Tuesday, May 21

Why is ‘Students for Justice in Palestine’ trying to silence Arab voices?

Last week in Auckland, Students for Justice in Palestine (SJP) put out an open letter claiming a young female spokesperson at one of their public stands was the victim of harassment and intimidation (see below). 

The letter was sparked after visiting Israeli activist Yosef Haddad, an Arab-Israeli, approached the young woman at her table on the UoA campus, and respectfully asked that she qualify her group’s claim that Israel is an apartheid state (see video below). 

When the young woman couldn’t offer any response, Haddad shared his own personal experiences as an Arab-Israeli, refuting the group’s claim and urged that she visit Israel to see for herself. The couple shook hands at the end. My understanding is SJP has filed a complaint with UoA. 

I find myself smirking as I write this. The petulance expressed by the brats of SJP is cartoonish in scale. But I’m sobered by the closely followed thought that the group seeks to spread antisemitic conspiracy theories and will try to use the system to punish anyone who attempts to counter them, even when they must know the individual is 100% correct. 

An even more troubling thought follows that: the UoA will no doubt take their complaint seriously. 

When people speak of the “university problem” today, they are mostly referring to radicalising courses and content, not the financial and governance model. But on the contemporary campus, it is no longer clear who is marking who. 

For a short time, I taught at a drama school affiliated with a polytechnic. One day I was summoned to a meeting by a student’s mother who demanded that I pass her son. I told her that he had already failed, and that was that, to which she replied, “Do you realise what this course costs?”

I would’ve thought that it on a student to remember what their education was costing them, not a tutor. But the woman considered the degree bought and paid for. I dug in so she went to my superiors. 

When the little monsters on American campuses demand censorship, you will often hear them refer to their university as a “home”. You can opt for a warm and fuzzy surface reading of this, but a darker take is that they don’t consider themselves simply renters, or enjoying a fleeting hotel stay. They own the place and have the receipts.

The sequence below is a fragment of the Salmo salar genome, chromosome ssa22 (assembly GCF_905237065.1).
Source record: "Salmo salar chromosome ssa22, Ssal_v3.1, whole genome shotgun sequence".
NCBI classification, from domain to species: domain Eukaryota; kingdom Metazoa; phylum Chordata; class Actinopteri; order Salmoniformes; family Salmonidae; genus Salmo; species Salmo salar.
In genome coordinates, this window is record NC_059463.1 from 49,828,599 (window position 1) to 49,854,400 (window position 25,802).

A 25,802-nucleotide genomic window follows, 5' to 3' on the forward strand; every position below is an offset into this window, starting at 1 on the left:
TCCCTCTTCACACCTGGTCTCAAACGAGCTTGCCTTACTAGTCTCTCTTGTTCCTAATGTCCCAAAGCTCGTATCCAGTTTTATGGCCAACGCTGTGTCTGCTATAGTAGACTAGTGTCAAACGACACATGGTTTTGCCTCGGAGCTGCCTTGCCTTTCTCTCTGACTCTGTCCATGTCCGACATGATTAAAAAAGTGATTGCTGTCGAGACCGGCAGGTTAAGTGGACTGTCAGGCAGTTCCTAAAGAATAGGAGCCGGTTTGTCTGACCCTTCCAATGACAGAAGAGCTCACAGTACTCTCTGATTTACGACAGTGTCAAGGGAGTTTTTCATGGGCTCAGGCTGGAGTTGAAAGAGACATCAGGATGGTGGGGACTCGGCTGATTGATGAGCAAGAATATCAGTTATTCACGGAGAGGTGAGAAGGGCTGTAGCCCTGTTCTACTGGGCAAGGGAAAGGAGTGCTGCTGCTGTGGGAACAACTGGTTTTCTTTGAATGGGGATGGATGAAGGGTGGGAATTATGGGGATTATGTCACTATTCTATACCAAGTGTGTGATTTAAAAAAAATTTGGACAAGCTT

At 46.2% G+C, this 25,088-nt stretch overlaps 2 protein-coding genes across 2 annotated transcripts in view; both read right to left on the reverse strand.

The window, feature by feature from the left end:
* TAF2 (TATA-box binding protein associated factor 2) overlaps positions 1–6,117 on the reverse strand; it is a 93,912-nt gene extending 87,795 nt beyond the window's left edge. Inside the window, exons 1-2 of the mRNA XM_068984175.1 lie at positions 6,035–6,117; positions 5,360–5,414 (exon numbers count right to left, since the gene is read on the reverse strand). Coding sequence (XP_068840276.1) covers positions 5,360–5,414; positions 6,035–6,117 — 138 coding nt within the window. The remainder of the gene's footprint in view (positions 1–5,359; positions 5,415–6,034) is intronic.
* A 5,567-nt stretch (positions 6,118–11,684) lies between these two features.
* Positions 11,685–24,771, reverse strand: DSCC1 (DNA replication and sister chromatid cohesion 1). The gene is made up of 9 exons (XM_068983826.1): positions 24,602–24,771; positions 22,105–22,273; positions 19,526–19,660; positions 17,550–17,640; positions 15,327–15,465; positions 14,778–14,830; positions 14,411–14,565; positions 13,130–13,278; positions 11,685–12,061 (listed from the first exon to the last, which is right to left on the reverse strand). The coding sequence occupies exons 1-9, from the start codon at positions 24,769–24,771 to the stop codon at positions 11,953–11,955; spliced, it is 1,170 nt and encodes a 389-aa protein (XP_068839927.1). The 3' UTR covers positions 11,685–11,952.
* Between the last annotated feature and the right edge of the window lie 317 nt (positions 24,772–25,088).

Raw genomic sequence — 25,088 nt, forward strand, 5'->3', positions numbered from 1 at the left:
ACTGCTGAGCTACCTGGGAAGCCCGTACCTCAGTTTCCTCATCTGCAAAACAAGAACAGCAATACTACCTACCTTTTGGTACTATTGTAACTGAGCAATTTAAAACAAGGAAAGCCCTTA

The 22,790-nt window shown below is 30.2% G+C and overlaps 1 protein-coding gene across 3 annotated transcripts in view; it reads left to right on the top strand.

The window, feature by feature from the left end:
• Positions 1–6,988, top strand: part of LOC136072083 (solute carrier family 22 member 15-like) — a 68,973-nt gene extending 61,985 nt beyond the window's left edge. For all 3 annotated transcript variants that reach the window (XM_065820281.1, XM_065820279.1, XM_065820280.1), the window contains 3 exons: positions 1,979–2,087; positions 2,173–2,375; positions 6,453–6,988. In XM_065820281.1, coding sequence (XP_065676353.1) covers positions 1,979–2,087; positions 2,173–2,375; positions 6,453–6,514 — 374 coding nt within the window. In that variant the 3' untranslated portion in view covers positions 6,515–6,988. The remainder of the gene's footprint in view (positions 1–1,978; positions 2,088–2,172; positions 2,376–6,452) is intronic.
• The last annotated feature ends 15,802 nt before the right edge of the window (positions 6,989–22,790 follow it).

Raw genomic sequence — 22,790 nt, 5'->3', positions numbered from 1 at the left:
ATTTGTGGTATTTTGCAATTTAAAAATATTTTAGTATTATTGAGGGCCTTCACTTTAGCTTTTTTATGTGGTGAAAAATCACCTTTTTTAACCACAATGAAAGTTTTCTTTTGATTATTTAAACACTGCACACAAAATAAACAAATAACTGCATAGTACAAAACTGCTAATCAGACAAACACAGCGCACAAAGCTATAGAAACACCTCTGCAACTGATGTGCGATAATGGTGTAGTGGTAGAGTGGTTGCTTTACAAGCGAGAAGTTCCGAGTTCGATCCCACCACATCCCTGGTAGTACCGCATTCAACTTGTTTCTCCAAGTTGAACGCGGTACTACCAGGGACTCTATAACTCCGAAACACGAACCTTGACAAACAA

Westworld is a 1973 science fiction film and was the directorial debut of novelist Michael Crichton (Jurassic Park). It is set in a futuristic theme park where guests can imagine they are gunslingers in an artificial Wild West populated by robots. After paying the exorbitant entry fee, two holidaymakers (played by James Brolin and Richard Benjamin) hit the saloons and duel androids in the street. But when one of these machines (played to chilling effect by Yul Brynner) malfunctions and kills one of the friends, what was meant to be a safe and scripted world, takes on a grim reality. 

Like Westworld’s holidaymakers, students involved in SJP didn’t pay tens of thousands of dollars for someone to march up to them and prove them wrong, respectfully, or otherwise. They thought they were buying a ticket to Westworld where you win every gunfight. A robot has malfunctioned, and now it is on management to repair it. 

And it needn’t matter that there was no harassment or intimidation. After all, there was never any gunslinger. He was a prop designed to readily acquiesce. Universities are now a theme park in the heads of too many young students, with an exorbitant fee that demands a fully customized experience. This isn’t education, but a decadent, late-stage consumerism. 

If you spread racist conspiracy theories, you should expect an outraged citizen to approach your table. And this isn’t a robot malfunctioning. We’re not automatons in your paid-for fantasy. 

It is a pity the adults in charge are humoring such complaints and aren’t preparing students for this real possibility. Instead, they’re happily ripping their tickets and directing them towards the saloon.

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